One midnight gone on the release date of director Rob Marshall’s (Chicago, Memoirs of a Geisha) take on Stephen Sondheim’s 1986 musical Into The Woods folks! What’s my verdict after seeing it tonight?
Go see it yourself! Most definitely!
A baker and his wife make a deal with an acerbic witch to collect four items from the woods in order to lift their curse and have a baby. Along the way, their storyline intertwines with those of Cinderella, Red Riding Hood, Rapunzel, and Jack and the Beanstalk. What awaits them at the end is hardly the ever after most people know.
I have loved this musical fairy-tale mash-up by multiple award-winning composer Stephen Sondheim (Sweeney Todd, Company) for years, as evidenced by my previous posts (for the trailer and for a bit of background). I do, however, have a few pieces of advice.
Firstly, please don’t take your Santa-anticipating kids to this movie on Christmas Eve. It’s 124 minutes, and yes, a lot of that time is filled with Sondheim’s signature verbose lyrics. I adore him for his mastery in this area, telling a story with almost non-stop numbers that some young (chit-chattering) children just won’t grasp. (And some adults, too, considering my annoying neighbor’s mutter of “Oh god, another song?” Grrrr.) The words require you to listen oh-so-carefully to understand both what’s being said and what’s implied.
Amusing (and disturbing) double entendres aside, there’s also the general ambiance of the film. True, there’s no visible blood, and one (or two?) certain character doesn’t perish like s/he does in the stage version, but overall, it’s a heavily-themed story. The colors are all dark grays, browns, and blues (save Red Riding Hood’s hood) to reflect this. Even the gold of Cinderella’s slipper has more of muted, gilded look. The lightest color is actually Rapunzel’s blond and pink bedroom, and the funniest moments are stolen by the two competitively vain princes. (Though, was this ever a doubt?)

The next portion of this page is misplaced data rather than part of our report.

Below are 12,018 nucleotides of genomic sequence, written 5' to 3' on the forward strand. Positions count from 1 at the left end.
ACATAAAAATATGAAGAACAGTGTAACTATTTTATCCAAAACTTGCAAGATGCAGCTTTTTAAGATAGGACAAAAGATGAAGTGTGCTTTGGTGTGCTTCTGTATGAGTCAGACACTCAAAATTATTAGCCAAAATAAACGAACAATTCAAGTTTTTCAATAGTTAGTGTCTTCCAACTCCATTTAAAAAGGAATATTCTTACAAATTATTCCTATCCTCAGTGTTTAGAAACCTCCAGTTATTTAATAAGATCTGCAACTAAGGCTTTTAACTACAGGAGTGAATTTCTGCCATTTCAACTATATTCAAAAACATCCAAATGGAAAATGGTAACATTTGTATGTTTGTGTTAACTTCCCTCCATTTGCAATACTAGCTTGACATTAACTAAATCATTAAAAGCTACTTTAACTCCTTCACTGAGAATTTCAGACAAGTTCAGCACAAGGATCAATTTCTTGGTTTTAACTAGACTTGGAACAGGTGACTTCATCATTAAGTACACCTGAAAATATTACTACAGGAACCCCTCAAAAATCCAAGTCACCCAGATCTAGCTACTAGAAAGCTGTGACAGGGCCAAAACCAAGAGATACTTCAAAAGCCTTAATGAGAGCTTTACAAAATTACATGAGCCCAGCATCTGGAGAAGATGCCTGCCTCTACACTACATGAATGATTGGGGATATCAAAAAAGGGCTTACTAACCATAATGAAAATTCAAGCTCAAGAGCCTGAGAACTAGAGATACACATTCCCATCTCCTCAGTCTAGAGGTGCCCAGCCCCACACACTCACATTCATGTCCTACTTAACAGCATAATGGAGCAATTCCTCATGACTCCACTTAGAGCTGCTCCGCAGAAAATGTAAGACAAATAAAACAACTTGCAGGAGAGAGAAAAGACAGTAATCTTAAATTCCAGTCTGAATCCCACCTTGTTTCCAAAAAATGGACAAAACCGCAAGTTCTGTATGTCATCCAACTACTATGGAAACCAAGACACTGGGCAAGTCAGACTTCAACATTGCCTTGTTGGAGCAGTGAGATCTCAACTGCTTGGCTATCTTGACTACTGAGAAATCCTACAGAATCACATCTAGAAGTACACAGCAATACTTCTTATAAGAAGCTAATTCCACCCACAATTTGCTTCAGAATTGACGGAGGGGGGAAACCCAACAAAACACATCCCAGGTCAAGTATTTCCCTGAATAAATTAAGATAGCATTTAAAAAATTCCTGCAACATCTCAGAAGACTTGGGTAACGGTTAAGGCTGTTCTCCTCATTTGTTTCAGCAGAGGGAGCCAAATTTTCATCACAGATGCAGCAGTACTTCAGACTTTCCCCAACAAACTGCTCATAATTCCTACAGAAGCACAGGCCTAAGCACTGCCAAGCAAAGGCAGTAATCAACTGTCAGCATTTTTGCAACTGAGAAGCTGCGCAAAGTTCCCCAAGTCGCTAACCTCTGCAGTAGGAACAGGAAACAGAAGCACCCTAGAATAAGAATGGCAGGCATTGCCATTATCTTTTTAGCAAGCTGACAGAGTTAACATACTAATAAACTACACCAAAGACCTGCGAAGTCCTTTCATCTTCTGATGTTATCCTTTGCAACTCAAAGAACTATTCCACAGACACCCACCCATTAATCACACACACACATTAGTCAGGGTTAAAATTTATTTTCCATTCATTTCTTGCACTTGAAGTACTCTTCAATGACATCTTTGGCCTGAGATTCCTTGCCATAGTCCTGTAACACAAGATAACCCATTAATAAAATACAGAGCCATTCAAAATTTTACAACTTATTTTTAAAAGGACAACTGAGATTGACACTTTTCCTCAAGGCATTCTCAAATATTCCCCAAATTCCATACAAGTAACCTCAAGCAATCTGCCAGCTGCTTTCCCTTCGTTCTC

Marshall and screen/musical-writer James Lapine chopped off a handful of musical numbers in order to lighten one of the storylines, methinks. That, or they just needed to fit the movie into a certain
shoe size timeframe. The reprisals are missing (as in, the second “Agony,” unfortunately), along with “First Midnight,” “Second Midnight,” “So Happy,” “Ever After,” and “No More.” (I may have missed one; not sure.)
BUT they did keep “Any Moment” for all those in an uproar about it possibly being excised entirely. Do keep in mind, though, that this is still Disney we’re talking about here. No explicit infidelity of the sexual kind involved. Oh, and they also shortened “Witch’s Lament.”
In the end, I don’t really mind. The movie is simply beautiful to watch. The characters caught in pleasing frames and poses that defined their personalities; the pacing driven but not rushed even with the tweaks; the couture-evoking style of the witch’s dress – all very well done.
However, what would bring me back to watch Into the Woods again in theaters are the actors. Hands down.